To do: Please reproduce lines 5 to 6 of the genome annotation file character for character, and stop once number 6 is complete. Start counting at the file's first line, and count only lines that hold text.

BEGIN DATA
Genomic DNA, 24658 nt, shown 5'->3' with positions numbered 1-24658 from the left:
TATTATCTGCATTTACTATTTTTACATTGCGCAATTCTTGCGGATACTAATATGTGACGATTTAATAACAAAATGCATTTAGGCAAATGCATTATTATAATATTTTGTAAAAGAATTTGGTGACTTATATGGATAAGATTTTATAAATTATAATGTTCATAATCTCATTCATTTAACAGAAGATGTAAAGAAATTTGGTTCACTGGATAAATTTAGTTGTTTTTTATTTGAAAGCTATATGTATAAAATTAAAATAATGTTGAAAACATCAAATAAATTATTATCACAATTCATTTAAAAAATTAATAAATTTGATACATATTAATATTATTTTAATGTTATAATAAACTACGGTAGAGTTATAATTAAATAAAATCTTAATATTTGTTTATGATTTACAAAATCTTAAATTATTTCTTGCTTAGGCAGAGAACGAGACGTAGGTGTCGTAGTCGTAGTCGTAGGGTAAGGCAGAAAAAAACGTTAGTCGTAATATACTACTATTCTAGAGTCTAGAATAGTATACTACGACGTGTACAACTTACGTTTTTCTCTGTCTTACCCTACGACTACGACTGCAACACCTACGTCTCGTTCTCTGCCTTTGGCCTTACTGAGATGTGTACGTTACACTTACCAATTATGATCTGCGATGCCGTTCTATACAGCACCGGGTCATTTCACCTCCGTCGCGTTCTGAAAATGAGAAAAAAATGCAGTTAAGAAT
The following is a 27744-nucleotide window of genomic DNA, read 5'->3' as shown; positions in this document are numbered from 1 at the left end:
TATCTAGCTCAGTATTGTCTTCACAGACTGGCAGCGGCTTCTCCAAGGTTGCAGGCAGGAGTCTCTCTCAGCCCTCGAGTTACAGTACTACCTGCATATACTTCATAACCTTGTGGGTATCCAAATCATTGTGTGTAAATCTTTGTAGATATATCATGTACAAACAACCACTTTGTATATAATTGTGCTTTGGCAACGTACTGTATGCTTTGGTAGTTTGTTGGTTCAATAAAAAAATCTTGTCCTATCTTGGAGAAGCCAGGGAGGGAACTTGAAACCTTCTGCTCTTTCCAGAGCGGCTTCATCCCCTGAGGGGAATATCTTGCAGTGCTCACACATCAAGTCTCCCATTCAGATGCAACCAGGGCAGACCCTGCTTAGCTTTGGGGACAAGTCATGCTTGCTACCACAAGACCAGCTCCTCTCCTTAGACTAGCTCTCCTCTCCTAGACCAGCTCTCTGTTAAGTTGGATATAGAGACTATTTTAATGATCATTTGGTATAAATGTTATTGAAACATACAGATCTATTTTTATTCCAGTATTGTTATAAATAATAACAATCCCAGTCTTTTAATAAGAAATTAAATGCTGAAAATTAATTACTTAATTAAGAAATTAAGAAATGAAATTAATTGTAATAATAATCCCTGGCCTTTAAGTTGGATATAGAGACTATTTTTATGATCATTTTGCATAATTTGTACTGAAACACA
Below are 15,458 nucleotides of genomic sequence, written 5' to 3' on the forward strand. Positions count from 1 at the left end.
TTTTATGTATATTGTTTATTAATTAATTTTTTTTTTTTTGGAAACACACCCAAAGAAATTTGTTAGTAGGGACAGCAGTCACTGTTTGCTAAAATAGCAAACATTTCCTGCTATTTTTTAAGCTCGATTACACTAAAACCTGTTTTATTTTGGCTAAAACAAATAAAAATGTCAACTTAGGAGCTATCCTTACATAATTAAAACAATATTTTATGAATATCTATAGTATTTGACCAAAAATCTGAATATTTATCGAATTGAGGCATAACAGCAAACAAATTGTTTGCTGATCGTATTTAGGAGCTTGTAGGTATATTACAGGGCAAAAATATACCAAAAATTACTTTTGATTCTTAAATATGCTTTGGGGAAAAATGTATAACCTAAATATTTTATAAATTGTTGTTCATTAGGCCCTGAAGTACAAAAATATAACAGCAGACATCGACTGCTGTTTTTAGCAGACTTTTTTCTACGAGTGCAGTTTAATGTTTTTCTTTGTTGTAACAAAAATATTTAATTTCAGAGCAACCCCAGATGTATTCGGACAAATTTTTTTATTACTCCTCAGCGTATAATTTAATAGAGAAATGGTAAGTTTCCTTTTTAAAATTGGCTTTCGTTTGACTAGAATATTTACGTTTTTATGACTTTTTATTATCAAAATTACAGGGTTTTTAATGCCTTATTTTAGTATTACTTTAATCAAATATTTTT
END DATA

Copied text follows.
Below are 15,458 nucleotides of genomic sequence, written 5' to 3' on the forward strand. Positions count from 1 at the left end.
TTTTATGTATATTGTTTATTAATTAATTTTTTTTTTTTTGGAAACACACCCAAAGAAATTTGTTAGTAGGGACAGCAGTCACTGTTTGCTAAAATAGCAAACATTTCCTGCTATTTTTTAAGCTCGATTACACTAAAACCTGTTTTATTTTGGCTAAAACAAATAAAAATGTCAACTTAGGAGCTATCCTTACATAATTAAAACAATATTTTATGAATATCTATAGTATTTGACCAAAAATCTGAATATTTATCGAATTGAGGCATAACAGCAAACAAATTGTTTGCTGATCGTATTTAGGAGCTTGTAGGTATATTACAGGGCAAAAATATACCAAAAATTACTTTTGATTCTTAAATATGCTTTGGGGAAAAATGTATAACCTAAATATTTTATAAATTGTTGTTCATTAGGCCCTGAAGTACAAAAATATAACAGCAGACATCGACTGCTGTTTTTAGCAGACTTTTTTCTACGAGTGCAGTTTAATGTTTTTCTTTGTTGTAACAAAAATATTTAATTTCAGAGCAACCCCAGATGTATTCGGACAAATTTTTTTATTACTCCTCAGCGTATAATTTAATAGAGAAATGGTAAGTTTCCTTTTTAAAATTGGCTTTCGTTTGACTAGAATATTTACGTTTTTATGACTTTTTATTATCAAAATTACAGGGTTTTTAATGCCTTATTTTAGTATTACTTTAATCAAATATTTTT